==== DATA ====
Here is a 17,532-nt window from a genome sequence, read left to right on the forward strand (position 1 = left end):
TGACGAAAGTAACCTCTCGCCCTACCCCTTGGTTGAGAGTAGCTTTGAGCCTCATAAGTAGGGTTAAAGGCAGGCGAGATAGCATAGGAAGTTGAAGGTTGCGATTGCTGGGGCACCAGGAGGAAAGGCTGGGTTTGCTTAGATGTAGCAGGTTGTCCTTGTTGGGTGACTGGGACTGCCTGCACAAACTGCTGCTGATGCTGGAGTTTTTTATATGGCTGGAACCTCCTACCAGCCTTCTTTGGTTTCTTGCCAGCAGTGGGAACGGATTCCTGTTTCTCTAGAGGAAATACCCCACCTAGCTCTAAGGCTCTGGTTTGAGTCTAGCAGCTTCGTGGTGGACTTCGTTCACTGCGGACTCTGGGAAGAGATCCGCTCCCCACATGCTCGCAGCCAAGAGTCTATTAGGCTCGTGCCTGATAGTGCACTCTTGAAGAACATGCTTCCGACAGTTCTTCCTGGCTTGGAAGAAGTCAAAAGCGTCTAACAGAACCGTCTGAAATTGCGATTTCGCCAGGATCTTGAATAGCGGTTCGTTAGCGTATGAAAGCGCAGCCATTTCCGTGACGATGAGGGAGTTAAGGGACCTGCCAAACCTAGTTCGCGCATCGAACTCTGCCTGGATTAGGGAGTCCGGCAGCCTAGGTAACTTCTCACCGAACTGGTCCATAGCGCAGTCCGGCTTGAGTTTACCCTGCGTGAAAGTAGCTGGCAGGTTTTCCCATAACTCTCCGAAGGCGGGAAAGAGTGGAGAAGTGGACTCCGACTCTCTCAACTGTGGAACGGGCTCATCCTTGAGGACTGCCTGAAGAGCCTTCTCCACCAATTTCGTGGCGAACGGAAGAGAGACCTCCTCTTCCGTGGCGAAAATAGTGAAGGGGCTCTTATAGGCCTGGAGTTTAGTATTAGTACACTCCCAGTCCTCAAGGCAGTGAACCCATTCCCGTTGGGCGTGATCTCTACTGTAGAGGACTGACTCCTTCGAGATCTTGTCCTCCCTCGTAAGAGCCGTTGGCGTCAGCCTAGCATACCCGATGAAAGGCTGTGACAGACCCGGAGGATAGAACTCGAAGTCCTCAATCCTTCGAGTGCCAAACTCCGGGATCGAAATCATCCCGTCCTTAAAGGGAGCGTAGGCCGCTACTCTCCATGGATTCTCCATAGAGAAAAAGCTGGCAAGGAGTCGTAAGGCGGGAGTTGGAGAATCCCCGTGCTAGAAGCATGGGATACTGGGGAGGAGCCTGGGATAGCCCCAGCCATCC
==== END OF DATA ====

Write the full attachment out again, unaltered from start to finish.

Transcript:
Here is a 17,532-nt window from a genome sequence, read left to right on the forward strand (position 1 = left end):
TGACGAAAGTAACCTCTCGCCCTACCCCTTGGTTGAGAGTAGCTTTGAGCCTCATAAGTAGGGTTAAAGGCAGGCGAGATAGCATAGGAAGTTGAAGGTTGCGATTGCTGGGGCACCAGGAGGAAAGGCTGGGTTTGCTTAGATGTAGCAGGTTGTCCTTGTTGGGTGACTGGGACTGCCTGCACAAACTGCTGCTGATGCTGGAGTTTTTTATATGGCTGGAACCTCCTACCAGCCTTCTTTGGTTTCTTGCCAGCAGTGGGAACGGATTCCTGTTTCTCTAGAGGAAATACCCCACCTAGCTCTAAGGCTCTGGTTTGAGTCTAGCAGCTTCGTGGTGGACTTCGTTCACTGCGGACTCTGGGAAGAGATCCGCTCCCCACATGCTCGCAGCCAAGAGTCTATTAGGCTCGTGCCTGATAGTGCACTCTTGAAGAACATGCTTCCGACAGTTCTTCCTGGCTTGGAAGAAGTCAAAAGCGTCTAACAGAACCGTCTGAAATTGCGATTTCGCCAGGATCTTGAATAGCGGTTCGTTAGCGTATGAAAGCGCAGCCATTTCCGTGACGATGAGGGAGTTAAGGGACCTGCCAAACCTAGTTCGCGCATCGAACTCTGCCTGGATTAGGGAGTCCGGCAGCCTAGGTAACTTCTCACCGAACTGGTCCATAGCGCAGTCCGGCTTGAGTTTACCCTGCGTGAAAGTAGCTGGCAGGTTTTCCCATAACTCTCCGAAGGCGGGAAAGAGTGGAGAAGTGGACTCCGACTCTCTCAACTGTGGAACGGGCTCATCCTTGAGGACTGCCTGAAGAGCCTTCTCCACCAATTTCGTGGCGAACGGAAGAGAGACCTCCTCTTCCGTGGCGAAAATAGTGAAGGGGCTCTTATAGGCCTGGAGTTTAGTATTAGTACACTCCCAGTCCTCAAGGCAGTGAACCCATTCCCGTTGGGCGTGATCTCTACTGTAGAGGACTGACTCCTTCGAGATCTTGTCCTCCCTCGTAAGAGCCGTTGGCGTCAGCCTAGCATACCCGATGAAAGGCTGTGACAGACCCGGAGGATAGAACTCGAAGTCCTCAATCCTTCGAGTGCCAAACTCCGGGATCGAAATCATCCCGTCCTTAAAGGGAGCGTAGGCCGCTACTCTCCATGGATTCTCCATAGAGAAAAAGCTGGCAAGGAGTCGTAAGGCGGGAGTTGGAGAATCCCCGTGCTAGAAGCATGGGATACTGGGGAGGAGCCTGGGATAGCCCCAGCCATCC